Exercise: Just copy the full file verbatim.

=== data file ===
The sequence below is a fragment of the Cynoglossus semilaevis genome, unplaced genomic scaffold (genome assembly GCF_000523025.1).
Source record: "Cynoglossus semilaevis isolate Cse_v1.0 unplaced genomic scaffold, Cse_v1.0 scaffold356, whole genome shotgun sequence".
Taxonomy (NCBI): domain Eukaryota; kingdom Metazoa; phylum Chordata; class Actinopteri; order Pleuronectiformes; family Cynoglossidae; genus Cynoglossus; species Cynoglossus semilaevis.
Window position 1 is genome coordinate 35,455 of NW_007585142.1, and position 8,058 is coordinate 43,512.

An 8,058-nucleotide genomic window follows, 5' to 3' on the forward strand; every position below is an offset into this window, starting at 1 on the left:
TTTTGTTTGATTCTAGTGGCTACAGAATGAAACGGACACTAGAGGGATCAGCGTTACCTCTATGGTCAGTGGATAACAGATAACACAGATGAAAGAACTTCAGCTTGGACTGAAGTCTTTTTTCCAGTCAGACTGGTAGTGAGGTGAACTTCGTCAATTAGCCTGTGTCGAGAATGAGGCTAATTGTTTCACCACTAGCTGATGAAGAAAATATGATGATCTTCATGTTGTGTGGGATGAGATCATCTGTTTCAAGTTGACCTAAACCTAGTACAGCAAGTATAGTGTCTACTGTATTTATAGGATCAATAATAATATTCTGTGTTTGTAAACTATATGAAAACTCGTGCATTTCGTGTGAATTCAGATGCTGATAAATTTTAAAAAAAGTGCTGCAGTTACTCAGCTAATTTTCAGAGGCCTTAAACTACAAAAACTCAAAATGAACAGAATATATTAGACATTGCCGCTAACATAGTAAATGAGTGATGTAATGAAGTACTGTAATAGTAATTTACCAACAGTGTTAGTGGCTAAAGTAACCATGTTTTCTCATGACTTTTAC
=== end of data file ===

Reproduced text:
The sequence below is a fragment of the Cynoglossus semilaevis genome, unplaced genomic scaffold (genome assembly GCF_000523025.1).
Source record: "Cynoglossus semilaevis isolate Cse_v1.0 unplaced genomic scaffold, Cse_v1.0 scaffold356, whole genome shotgun sequence".
Taxonomy (NCBI): domain Eukaryota; kingdom Metazoa; phylum Chordata; class Actinopteri; order Pleuronectiformes; family Cynoglossidae; genus Cynoglossus; species Cynoglossus semilaevis.
Window position 1 is genome coordinate 35,455 of NW_007585142.1, and position 8,058 is coordinate 43,512.

An 8,058-nucleotide genomic window follows, 5' to 3' on the forward strand; every position below is an offset into this window, starting at 1 on the left:
TTTTGTTTGATTCTAGTGGCTACAGAATGAAACGGACACTAGAGGGATCAGCGTTACCTCTATGGTCAGTGGATAACAGATAACACAGATGAAAGAACTTCAGCTTGGACTGAAGTCTTTTTTCCAGTCAGACTGGTAGTGAGGTGAACTTCGTCAATTAGCCTGTGTCGAGAATGAGGCTAATTGTTTCACCACTAGCTGATGAAGAAAATATGATGATCTTCATGTTGTGTGGGATGAGATCATCTGTTTCAAGTTGACCTAAACCTAGTACAGCAAGTATAGTGTCTACTGTATTTATAGGATCAATAATAATATTCTGTGTTTGTAAACTATATGAAAACTCGTGCATTTCGTGTGAATTCAGATGCTGATAAATTTTAAAAAAAGTGCTGCAGTTACTCAGCTAATTTTCAGAGGCCTTAAACTACAAAAACTCAAAATGAACAGAATATATTAGACATTGCCGCTAACATAGTAAATGAGTGATGTAATGAAGTACTGTAATAGTAATTTACCAACAGTGTTAGTGGCTAAAGTAACCATGTTTTCTCATGACTTTTAC